During my last hospital visit, we were sitting in the lobby waiting for the surgeon in charge to come get us. Assorted medical personnel were walking by, and lots and lots of scrubs. After a while I noticed you could actually tell what sort of doctor they were simply by the way they walked. So I wrote a Medscape post on the subject. And then I left it there because I had other stuff to post about (things that were obviously more urgent, like Cambridge students riding whale skeletons and emergency physicians predicting we were all going to graduate to become drunken incompetents. --Editor)
Then I went back yesterday, expecting the post to have the usual smattering of comments under it, most probably from a few surgeons calling me dirty names, and I see 74 comments under the article. Many were from people voicing their support of this particular medical stereotype, and a few surgeons (and people who had worked with surgeons) speaking out against it, including Sid Schwab of Surgeonsblog fame. (There was, of course, the odd commenter calling me an idiot, one of whom misunderstood exactly who I was insulting when I said we medical students were "ridiculously well dressed", but I'm used to people calling me an idiot. In fact I think it started when, in the labour room, the gynaecologist delivering me slapped my back and said "Breathe, you idiot!" --Ed)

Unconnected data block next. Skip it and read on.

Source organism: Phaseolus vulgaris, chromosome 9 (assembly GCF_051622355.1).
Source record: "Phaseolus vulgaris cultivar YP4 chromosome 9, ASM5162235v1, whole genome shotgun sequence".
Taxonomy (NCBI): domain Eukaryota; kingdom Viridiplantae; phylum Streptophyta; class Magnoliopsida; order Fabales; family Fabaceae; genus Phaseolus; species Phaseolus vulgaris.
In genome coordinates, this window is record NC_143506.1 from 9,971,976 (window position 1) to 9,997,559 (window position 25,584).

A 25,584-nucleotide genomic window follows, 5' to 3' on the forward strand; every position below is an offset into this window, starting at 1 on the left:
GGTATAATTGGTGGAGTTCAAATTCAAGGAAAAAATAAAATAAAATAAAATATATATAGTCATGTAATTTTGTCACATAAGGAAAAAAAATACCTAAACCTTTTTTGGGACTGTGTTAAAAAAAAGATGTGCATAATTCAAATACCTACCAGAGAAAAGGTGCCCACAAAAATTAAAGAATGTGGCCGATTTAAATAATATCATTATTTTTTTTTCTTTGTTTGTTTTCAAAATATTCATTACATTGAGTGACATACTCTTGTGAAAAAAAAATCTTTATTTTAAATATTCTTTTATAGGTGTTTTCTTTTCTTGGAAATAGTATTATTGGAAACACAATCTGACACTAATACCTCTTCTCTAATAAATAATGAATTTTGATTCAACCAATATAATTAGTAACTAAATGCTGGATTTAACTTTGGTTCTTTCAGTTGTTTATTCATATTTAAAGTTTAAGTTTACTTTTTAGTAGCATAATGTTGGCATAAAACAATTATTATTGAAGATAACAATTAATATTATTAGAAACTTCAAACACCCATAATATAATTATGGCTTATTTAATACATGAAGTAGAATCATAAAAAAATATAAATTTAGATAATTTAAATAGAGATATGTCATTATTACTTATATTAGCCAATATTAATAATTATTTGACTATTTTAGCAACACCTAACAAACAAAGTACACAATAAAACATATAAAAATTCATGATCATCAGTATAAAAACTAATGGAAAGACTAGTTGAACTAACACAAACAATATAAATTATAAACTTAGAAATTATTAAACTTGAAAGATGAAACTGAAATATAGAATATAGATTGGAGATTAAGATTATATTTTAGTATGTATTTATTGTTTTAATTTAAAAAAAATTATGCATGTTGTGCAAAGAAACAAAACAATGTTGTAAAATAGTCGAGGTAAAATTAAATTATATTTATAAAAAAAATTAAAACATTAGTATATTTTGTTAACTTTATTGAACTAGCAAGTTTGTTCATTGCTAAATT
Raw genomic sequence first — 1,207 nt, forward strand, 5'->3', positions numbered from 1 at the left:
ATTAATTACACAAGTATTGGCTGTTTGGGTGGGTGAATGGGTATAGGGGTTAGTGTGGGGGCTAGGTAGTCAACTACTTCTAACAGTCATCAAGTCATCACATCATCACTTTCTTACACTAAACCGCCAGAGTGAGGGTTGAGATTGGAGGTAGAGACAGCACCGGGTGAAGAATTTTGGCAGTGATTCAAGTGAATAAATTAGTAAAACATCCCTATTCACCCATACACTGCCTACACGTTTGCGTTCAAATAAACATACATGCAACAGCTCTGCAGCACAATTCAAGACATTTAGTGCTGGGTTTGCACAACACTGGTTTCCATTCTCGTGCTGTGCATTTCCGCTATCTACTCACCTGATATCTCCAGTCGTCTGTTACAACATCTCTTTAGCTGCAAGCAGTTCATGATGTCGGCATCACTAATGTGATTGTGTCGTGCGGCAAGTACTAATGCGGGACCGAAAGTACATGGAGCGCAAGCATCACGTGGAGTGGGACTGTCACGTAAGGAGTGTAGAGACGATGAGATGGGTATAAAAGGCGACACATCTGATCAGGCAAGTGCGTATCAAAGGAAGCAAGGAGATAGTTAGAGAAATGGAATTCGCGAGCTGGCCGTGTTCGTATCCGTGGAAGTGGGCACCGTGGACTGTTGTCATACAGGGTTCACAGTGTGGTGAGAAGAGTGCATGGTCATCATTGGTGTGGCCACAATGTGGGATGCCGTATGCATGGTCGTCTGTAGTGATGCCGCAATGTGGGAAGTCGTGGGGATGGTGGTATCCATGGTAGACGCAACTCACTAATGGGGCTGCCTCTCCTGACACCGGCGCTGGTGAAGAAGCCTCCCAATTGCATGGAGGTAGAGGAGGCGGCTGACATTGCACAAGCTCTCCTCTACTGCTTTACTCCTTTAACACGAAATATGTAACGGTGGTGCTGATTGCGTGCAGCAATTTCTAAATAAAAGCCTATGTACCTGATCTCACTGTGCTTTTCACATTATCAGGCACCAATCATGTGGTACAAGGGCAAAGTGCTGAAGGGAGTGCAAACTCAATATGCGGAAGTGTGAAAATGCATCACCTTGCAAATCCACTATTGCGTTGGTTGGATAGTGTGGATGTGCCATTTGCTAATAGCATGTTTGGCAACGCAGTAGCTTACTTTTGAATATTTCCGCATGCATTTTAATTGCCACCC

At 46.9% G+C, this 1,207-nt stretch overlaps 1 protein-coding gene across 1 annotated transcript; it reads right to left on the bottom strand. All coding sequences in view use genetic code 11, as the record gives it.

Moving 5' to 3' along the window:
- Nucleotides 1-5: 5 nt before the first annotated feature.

For the record, I have worked with many great (and very humble) surgeons, and also some downright arrogant ones. I harbour dreams of becoming a surgeon myself (though after this fiasco, there probably isn't a single surgeon out there anymore who's willing to teach me. Sigh. --Ed). Do go over and read the post for yourself, and drop a comment if you have feelings on the matter. Some of those comments have been very insightful, especially to a lecture-theatre-bred medstudent brat like me, and I will put a few up here soon. In the meantime though, I'm off to Newcastle to meet with med students who actually get to see the inside of a hospital in their first FEW WEEKS of med school. (Bastards. --Ed) I just hope my train doesn't get attacked by Red Indians.